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Author Topic: Wind Tunnel  (Read 2064 times)

Fanny J. Crosby

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Wind Tunnel
« Reply #20 on: June 13, 2002, 09:14:00 PM »

I am actually talking about a heatsink where all the fins are the same way. Blowing it across them... through them. It wouldnt increase turbulance much because the skinny fins won't hurt airflow much.
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strongShock

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Wind Tunnel
« Reply #21 on: June 13, 2002, 11:28:00 PM »

yes, a surface normal to the flow causes stagnation at the flow axis, even with a hubless fan, which itself reduces heat transfer. ...but, the added

TURBULENCE ALWAYS INCREASES HEAT TRANSFER
(emphasize this fact above)

because it breaks up the boundary layer. This is why the good heatsinks & waterblocks have rough flow surfaces.

i am wrong in always citing Delta (I am not affilliated:), but I stand by my claim that the STATOR BLADE EXHAUST NOZZLE is not found on many fans. In fact, a few high output Delta models & Vantec Tornado fans are the only ones I see stator blades on (stator blades == stationary blades that are designed with an angle of attack & geometry which cancels the rotational momentum added by the driving rotor upstream of it). I agree though, most manufacturers make a slow speed fans, but there is an absence of low speed fans with stator blades (stators are not the typical 3-spokes you see on most fans. look very close at your Delta screamer or Tornado fan & you'll understand exactly what I'm talking about).

The funnel idea is quite complicated to detail, but I can somewhat say this guilt free:
Calculate the exit area of the fan, which is roughly:

pi*(OD^2 - ID^2)

where OD is the outer radius of the blades & ID is the radius of the center hub. Then keep the area of the duct (funnel, tube, whatever) greater than this & you'll be OK. This doesn't take into account subtly details of the flow. Generally you also need to keep the transition from the fan to the small exit area reasonably gradual. You don't want a sharp bend in the walls or anything like that. To accurately calculate the effects of geometry you need to hire an aerospace engineer, hehe.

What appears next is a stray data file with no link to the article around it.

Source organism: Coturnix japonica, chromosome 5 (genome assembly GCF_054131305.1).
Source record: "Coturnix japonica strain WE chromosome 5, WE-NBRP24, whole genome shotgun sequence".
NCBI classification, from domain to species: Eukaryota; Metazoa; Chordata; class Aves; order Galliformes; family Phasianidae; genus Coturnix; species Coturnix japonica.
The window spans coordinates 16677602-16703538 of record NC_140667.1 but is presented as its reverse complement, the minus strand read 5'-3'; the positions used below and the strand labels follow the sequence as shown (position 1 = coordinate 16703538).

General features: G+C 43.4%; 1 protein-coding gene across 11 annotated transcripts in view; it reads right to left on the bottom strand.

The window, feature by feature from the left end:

If you use a hubless fan & consider only aerodynamics, the center lug of a heatsink would have a parabolic anulus shape (a blunted point that widens closer to & sweeps out around the CPU). But we are conducting heat, so the core or base thicknesses are limited by the need to quickly transfer heat away from the core (we still need good ole copper). Although I think the core of it is inefficient (it creates a huge stagnation area for a hubless fan), I feel that if a normal statorless fan is used, the AVC Sunflower is the geometry of choice:



We are not necessarily after creating "bluff-body" flows near our heatsinks (sorry, aero jargon for most things;). A rough surface contacting high velocity is all we want, after all, our boundary layer is only microns think.

If you get overzealous with the turbulence idea, you might end up creating large stagnation areas where you don't want them, or even create stall (very bad for heat transfer, a vortex traps heat near the metal). The AVC "accepts" the rotational flow nicely, & guides it through a path that accelerates it along the back of each bent fin, but is gentle enough to keep the flow from stagnating or stalling.

good night
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